Walter Olson, a senior fellow at the right-leaning Cato Institute’s Center for Constitutional Studies, said he doesn’t dispute Ivanka’s thoughts on pay and motherhood — but cautions against tweaking laws to close the pay gap.

“All legislation attempting to prescribe the terms and conditions of employment has unintended side effects as employers adjust,” he wrote in an email, “and these are likely to be especially salient if the pay gap is largely or entirely the result of families’ own decisions.”

One such unintended side effect: After Chile required companies to provide child care to working mothers, women’s wages dropped.

Olson said [workplace reformers] might instead encourage fathers to take leave time and seek flexible hours, which could even the playing field for working moms, who still tend to shoulder the bulk of the burden. Also, clear the way for businesses to allow remote work. Managers could also build a work culture where telecommuting is acceptable, helping parents better juggle work and home.

I’ve used brackets above to clarify that in my view it’s not especially politicians’ role (as opposed to that of social thinkers interested in these issues) to come up with ideas for how employers might change HR policies. Earlier on the issue here.

Workplace law roundup

  • Obama pay reporting rules: “Forget for a moment that the whole purpose [is] to provide litigation attorneys a database they can mine to legally harass businesses. The reporting requirements here are incredibly onerous.” [Coyote, earlier here and here]
  • This seems so French: “Man Sues Former Employers for Boring Him” [Atlas Obscura, Paris; but compare 1994 Canadian story of attorney Paul Ebbs]
  • Second Circuit: managers, supervisors can be individually liable for Family and Medical Leave Act violations [Daniel Schwartz, Jon Hyman] Can one of those managers dismiss an employee who’s exhausted the allotted FMLA leave and not come back? Given the presence of the ADA in the background, you might have to guess [Schwartz]
  • Invincible myths of the pay gap [Robin Shea, Hans Bader/CEI, Claudia Goldin 2014 via Marc Andreesen, earlier]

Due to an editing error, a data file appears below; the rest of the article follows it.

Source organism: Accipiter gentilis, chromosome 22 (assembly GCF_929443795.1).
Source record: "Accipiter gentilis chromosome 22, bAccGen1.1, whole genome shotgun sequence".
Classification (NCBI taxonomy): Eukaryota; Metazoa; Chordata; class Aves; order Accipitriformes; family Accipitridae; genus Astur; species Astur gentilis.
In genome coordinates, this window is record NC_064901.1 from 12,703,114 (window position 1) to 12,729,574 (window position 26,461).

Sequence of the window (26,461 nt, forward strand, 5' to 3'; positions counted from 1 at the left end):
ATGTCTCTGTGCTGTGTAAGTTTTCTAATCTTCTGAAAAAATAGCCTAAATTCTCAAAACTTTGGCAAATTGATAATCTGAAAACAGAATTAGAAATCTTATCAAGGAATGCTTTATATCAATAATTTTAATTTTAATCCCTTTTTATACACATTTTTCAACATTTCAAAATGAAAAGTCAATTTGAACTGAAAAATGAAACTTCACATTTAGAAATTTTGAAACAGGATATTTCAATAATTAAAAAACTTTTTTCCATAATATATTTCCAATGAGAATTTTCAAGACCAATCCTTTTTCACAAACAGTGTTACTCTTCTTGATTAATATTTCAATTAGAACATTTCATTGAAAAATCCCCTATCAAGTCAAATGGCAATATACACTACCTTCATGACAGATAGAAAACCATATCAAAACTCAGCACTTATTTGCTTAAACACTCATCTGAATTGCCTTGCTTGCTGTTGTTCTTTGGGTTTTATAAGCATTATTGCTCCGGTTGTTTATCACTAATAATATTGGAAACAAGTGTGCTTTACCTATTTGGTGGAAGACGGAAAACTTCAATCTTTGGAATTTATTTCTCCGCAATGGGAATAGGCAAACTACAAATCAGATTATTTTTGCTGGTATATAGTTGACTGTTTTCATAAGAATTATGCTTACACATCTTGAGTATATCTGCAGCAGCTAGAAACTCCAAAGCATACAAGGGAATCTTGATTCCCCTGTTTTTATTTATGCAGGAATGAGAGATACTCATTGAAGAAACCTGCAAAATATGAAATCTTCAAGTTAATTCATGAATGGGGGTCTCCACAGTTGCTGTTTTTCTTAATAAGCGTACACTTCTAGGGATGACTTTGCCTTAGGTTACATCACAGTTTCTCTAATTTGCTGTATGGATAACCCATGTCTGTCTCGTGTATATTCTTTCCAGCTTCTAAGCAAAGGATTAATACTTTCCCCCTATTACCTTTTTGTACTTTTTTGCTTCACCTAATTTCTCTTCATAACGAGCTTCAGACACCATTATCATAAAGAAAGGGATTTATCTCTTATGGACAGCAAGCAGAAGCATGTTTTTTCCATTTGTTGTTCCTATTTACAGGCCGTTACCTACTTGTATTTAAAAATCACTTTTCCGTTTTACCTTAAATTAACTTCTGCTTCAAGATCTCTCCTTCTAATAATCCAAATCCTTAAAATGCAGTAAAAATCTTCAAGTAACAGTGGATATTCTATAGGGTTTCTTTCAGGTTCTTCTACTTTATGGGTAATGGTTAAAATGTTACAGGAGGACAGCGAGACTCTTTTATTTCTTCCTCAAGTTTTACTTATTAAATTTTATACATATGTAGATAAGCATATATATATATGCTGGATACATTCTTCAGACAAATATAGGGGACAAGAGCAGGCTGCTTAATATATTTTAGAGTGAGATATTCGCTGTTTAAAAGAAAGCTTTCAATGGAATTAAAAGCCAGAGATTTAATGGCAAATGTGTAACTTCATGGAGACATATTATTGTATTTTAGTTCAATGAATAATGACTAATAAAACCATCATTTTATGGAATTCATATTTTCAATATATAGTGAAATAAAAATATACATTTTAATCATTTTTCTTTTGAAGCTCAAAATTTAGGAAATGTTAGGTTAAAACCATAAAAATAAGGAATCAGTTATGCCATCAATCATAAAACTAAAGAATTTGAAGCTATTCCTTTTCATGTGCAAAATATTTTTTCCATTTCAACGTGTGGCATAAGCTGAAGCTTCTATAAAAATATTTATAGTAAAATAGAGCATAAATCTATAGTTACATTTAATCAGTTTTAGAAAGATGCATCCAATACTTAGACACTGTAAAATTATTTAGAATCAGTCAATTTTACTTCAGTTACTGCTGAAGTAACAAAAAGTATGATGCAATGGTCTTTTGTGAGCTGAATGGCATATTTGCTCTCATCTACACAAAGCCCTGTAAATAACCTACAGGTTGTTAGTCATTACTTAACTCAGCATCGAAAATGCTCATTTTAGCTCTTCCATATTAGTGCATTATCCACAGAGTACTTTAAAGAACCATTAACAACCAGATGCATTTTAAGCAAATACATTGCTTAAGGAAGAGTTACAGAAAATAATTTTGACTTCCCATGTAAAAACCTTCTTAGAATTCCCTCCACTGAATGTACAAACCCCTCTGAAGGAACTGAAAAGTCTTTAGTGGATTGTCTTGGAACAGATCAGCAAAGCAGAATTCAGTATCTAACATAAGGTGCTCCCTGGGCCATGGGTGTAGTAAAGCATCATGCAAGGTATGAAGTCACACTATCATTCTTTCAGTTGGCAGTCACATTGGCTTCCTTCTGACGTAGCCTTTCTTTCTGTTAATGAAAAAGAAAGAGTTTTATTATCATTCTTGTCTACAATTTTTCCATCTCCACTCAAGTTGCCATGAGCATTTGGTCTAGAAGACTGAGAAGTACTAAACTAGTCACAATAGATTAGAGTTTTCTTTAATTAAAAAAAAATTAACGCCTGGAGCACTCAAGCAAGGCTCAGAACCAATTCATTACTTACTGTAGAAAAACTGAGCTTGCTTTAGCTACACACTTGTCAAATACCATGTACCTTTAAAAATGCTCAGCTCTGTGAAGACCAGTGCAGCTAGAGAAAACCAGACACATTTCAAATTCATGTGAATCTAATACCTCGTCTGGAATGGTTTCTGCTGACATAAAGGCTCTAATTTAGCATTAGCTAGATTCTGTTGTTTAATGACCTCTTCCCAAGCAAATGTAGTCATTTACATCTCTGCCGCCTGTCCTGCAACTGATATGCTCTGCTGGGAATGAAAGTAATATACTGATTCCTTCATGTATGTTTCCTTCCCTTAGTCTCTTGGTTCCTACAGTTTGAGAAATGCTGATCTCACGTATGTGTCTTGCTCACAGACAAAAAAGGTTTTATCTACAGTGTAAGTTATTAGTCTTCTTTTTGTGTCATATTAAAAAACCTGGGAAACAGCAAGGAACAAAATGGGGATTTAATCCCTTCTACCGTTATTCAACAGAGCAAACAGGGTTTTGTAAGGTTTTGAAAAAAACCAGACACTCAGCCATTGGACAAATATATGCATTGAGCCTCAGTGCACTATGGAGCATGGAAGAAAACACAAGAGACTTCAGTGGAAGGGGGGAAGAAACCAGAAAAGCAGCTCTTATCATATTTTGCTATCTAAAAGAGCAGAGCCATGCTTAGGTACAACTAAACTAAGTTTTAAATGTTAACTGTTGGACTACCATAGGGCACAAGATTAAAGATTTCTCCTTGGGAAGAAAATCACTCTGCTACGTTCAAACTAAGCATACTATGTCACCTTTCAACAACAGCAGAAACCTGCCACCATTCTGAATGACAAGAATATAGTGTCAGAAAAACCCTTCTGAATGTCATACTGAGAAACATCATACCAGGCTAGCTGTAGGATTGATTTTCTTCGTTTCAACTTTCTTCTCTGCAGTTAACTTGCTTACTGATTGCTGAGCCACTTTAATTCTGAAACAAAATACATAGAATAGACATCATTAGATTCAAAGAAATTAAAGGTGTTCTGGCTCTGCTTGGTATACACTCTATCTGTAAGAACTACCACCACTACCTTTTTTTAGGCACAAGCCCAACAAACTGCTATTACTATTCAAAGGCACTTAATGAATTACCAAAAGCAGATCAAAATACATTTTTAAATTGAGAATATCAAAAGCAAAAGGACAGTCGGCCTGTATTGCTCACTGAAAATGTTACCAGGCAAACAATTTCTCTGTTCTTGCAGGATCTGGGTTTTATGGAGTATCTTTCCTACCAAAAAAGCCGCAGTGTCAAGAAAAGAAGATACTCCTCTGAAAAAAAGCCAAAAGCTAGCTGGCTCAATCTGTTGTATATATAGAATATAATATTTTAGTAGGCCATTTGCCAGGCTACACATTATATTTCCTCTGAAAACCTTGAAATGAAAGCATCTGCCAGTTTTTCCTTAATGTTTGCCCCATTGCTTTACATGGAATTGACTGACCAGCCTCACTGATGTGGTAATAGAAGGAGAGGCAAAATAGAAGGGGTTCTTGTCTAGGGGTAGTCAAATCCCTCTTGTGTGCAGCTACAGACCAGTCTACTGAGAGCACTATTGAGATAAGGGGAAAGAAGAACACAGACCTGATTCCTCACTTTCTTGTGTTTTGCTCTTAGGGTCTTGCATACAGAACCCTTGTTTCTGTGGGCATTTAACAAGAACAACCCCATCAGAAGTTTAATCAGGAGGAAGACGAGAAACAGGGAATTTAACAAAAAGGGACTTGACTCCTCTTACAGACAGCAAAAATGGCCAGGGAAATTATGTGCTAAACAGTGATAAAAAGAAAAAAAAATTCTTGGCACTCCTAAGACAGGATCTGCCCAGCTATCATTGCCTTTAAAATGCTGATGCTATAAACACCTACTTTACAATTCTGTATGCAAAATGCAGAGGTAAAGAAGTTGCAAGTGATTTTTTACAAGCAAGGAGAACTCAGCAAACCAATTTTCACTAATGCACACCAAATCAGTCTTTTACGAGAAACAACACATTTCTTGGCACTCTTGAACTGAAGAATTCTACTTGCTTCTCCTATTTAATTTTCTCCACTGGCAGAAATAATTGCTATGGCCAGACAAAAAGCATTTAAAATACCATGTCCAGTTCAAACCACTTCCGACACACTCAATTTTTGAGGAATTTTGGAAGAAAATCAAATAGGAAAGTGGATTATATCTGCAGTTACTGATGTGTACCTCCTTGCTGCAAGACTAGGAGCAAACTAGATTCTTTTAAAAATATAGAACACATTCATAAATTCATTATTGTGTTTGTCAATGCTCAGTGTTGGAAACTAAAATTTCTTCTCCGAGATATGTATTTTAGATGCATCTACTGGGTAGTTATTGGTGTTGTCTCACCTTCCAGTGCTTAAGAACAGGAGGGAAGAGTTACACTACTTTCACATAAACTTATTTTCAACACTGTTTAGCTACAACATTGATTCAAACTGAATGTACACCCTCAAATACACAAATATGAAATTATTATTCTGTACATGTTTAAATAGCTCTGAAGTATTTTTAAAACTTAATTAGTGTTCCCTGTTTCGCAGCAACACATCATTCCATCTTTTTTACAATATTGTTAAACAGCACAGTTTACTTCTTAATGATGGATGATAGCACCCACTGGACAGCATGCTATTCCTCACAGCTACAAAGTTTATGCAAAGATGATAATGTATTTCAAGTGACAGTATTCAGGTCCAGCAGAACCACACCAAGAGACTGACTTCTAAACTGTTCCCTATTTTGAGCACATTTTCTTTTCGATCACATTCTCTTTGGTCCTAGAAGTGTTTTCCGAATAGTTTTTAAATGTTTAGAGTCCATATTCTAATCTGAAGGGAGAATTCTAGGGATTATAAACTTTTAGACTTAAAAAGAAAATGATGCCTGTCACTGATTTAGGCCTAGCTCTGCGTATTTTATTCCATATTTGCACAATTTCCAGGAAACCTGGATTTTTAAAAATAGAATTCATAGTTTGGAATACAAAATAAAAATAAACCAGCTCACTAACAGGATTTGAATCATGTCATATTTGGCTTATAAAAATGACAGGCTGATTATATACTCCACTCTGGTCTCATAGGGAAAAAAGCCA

• Yes, a legislature does advance important state interests when it pre-empts local employment regulations [Hans Bader, CEI, on one element of North Carolina HB 2 law, on which earlier]
  • Here come “ban the box” bills restricting private, not just public, employer inquiries into criminal records of job applicants [Daniel Schwartz, Connecticut; Aabid Allibhai, On Labor]

State of the Union 2015

As I did last year I’m tweeting reactions to President Obama’s State of the Union address so you wouldn’t have to watch. Here are Twitter highlights, mostly in regular rather than reverse chronological order:

More: Cato scholars respond in a video:

State of the Union speech

Update: I’m in this Cato video, my brief contribution on the president’s executive order powers beginning around the 2:15 mark:

I tweeted and liveblogged the State of the Union address last night so you wouldn’t have to watch. Here are Twitter highlights, in regular rather than reverse chronological order:

Labor and employment roundup

  • Labor Department wants to shut down consignors-as-volunteers consignment-sale business plan [Bloomberg BusinessWeek, Sean Higgins/Examiner]
  • Operating Engineers Local 17: “Legality of union violence at heart of court case” [Buffalo News]
  • Alternative to “Ban the Box”: revisit extent to which old convictions stay on the books [Eli Lehrer; Baltimore Sun on municipal proposal]
  • Human capital investment by women has narrowed gender pay gap, desire for time flexibility crucial in explaining what remains [Tyler Cowen on Claudia Goldin paper]
  • Carl Horowitz on UAW push to organize VW in Chattanooga [Capital Research Center]
  • Seyfarth Shaw’s 10th annual Workplace Class Action Litigation Report [Seyfarth, Daniel Fisher]
  • Sixth Circuit: transfer can count as adverse action even when employee had previously requested it [Jon Hyman]